Webinar Focuses on Asian Americans’ Experiences in South

By Chris Carmody

The panelists were Dora Smith, M.D., director of inpatient obstetric services and an associate professor in the College of Medicine Department of Obstetrics and Gynecology; Smit Patel, a freshman medical student at UAMS; and Joe Dan Yee, the mayor of Lake Village.

Dora Smith, M.D., was one of the panelists for the webinar.

Dora Smith, M.D., was one of the panelists for the webinar.

Ping-Ching Hsu, Ph.D., a tumor biologist and assistant professor in the Fay W. Boozman College of Public Health, served as one of the event’s moderators. She was born and raised in Taipei, Taiwan, and came to the United States at age 28. For her first question to the panelists, she asked: “Are we always foreigners?”

Smith, a native of Lake Village, said she’s often faced the question of “Where are you from?” She recalled being younger and not understanding the question.

“What do you mean, where am I from?” she remembered thinking. “I’m from Lake Village. I’m from Arkansas.”

Patel, who was born in India and moved to Brinkley when he was 14 years old, said that question made sense to him at first. But as he kept being asked to explain how he’s different, he decided to face the issue head-on. “Yes, I am from India, but I’m just as American as you are,” he said.

Yee said he didn’t have that experience, which he attributed to his growing up in Lake Village, a small community where everyone knew him. But he remembered a time when he was a child and his father took him to the dentist, where there was a room for white patients and a room for Black patients.

When he asked his father which room they’d go into, he was told that they’d enter the room for white patients. “I said, ‘Dad, we’re not white; we’re Chinese,” he recalled.

Responding to a viewer’s question about the challenges youths and young adults face today, Patel said that when he talks to members of any minority group, “the suffering is very similar.” He said he’s helped and been helped by fellow students who don’t share his heritage but who do have similar stories.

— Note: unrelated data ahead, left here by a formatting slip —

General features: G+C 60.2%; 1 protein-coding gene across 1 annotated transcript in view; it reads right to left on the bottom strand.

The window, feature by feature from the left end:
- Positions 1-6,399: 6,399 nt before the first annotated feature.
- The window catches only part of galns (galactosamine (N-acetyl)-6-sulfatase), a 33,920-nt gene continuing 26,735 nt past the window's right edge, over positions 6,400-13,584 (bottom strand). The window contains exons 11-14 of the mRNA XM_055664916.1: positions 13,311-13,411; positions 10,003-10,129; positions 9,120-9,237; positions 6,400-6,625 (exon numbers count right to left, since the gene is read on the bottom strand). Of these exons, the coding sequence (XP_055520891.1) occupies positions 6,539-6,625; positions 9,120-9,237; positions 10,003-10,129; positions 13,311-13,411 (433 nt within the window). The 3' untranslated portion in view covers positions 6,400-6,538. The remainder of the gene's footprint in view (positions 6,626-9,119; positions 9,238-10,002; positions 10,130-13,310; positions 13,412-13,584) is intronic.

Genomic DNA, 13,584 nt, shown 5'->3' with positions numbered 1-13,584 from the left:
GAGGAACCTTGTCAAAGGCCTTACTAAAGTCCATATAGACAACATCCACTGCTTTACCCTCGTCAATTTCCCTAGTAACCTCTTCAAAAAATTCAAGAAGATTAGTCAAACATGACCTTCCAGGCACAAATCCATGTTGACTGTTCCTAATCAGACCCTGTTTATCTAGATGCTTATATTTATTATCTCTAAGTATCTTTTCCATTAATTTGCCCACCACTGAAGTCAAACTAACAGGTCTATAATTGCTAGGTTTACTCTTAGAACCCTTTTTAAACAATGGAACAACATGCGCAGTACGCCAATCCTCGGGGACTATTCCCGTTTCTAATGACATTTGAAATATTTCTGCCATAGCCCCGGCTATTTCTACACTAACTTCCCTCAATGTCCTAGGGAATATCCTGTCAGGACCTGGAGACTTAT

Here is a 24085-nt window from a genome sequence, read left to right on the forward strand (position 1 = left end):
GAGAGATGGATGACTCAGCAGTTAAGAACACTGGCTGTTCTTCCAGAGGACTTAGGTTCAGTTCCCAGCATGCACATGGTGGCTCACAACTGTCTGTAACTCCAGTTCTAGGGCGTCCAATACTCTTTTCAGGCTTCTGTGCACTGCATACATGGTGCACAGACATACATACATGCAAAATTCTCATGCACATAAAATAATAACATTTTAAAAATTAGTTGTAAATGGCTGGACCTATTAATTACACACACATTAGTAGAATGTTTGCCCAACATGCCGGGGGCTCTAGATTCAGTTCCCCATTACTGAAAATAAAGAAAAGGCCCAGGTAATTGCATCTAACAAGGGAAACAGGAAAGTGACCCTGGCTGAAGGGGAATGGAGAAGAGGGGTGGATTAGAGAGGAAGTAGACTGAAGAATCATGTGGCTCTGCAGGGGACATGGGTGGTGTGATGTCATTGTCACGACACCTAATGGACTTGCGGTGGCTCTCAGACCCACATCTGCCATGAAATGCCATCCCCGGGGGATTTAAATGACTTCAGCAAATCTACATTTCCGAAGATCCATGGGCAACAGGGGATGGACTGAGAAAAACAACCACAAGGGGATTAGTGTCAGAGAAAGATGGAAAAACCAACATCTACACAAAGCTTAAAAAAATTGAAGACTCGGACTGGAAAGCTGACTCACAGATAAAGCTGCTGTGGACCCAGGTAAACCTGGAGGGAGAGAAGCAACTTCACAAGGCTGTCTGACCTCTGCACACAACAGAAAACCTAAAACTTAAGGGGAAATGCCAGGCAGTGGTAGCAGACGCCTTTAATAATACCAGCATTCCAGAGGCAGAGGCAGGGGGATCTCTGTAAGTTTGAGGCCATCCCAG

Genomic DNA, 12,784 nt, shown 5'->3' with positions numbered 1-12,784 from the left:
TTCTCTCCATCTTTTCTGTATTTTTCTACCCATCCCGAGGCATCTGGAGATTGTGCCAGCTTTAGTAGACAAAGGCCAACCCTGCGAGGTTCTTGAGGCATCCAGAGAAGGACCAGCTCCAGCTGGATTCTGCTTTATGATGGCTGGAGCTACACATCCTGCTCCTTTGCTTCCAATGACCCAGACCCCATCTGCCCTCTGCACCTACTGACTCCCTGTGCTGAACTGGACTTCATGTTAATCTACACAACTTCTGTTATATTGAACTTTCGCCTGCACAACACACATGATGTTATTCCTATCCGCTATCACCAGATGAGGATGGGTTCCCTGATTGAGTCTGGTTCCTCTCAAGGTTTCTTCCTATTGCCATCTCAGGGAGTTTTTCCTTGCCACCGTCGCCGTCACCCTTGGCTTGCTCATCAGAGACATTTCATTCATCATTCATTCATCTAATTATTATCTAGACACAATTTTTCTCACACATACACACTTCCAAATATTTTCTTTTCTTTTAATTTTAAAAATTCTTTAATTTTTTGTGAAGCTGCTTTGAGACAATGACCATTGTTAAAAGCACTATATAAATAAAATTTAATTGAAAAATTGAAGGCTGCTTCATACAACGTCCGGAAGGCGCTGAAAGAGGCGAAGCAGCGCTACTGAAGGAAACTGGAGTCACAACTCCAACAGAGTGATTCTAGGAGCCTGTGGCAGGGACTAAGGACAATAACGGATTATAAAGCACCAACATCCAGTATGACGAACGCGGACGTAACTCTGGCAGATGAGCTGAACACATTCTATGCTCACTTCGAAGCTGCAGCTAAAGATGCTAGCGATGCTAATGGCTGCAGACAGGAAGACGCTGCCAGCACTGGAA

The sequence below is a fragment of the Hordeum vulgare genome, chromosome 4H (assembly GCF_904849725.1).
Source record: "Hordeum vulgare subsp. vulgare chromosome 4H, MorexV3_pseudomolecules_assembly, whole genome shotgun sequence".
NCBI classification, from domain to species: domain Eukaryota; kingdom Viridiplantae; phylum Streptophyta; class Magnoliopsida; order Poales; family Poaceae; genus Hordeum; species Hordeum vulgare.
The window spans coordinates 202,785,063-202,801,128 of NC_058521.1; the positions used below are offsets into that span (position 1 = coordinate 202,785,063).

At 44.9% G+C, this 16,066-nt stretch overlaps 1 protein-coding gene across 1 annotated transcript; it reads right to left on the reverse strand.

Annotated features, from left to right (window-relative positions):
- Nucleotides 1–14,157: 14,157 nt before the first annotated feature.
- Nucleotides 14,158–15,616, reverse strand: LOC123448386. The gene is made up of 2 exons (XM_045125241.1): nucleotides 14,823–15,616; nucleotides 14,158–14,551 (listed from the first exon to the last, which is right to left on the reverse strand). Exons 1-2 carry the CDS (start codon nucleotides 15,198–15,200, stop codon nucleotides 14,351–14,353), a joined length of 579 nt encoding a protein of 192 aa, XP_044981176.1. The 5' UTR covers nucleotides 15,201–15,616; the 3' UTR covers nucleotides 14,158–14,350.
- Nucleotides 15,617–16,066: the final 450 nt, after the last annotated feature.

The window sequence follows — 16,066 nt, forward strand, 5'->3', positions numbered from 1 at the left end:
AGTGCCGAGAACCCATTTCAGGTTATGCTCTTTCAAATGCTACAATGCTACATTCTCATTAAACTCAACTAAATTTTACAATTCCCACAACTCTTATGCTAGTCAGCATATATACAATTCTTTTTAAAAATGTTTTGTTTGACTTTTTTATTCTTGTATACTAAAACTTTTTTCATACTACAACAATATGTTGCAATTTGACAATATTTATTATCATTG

“I think just realizing that your struggles are not your own, and you’re not alone in this journey, it helps,” he said.

Smith emphasized the importance of respecting other people’s stories. “If you silo yourself, you feel like you’re being attacked,” she said. “But if you sit back and listen to other people’s stories, I think empathizing is much easier.”

One student asked Smith for advice about where to pursue a residency, citing a trend of Asian Americans going to urban areas with larger numbers of people who look like them. Smith feels that to be a good doctor, a person needs to be open to diversity.

“What makes us comfortable is to be around people like us,” Smith said. “What makes us grow sometimes is to be around others who are not like us.”

The event began with a video highlighting the important role that Chinese grocery store owners have had in the Mississippi Delta. During the era of racial segregation, those stores served African American customers, sometimes extending credit for those who struggled to pay for their groceries.

Sharanda Williams, the College of Medicine’s assistant dean for student affairs and diversity and the event’s other moderator, noted that Smith and Yee’s families

owned grocery stores in Lake Village. Yee said his family’s business was a reason the community supported him when he ran for mayor. He said he didn’t understand at first the store’s generosity toward people who didn’t have enough money, and he told his father, “Dad, they didn’t pay.” His father said, “Son, it will come back to you in life.”

To watch a recording of the webinar, click here.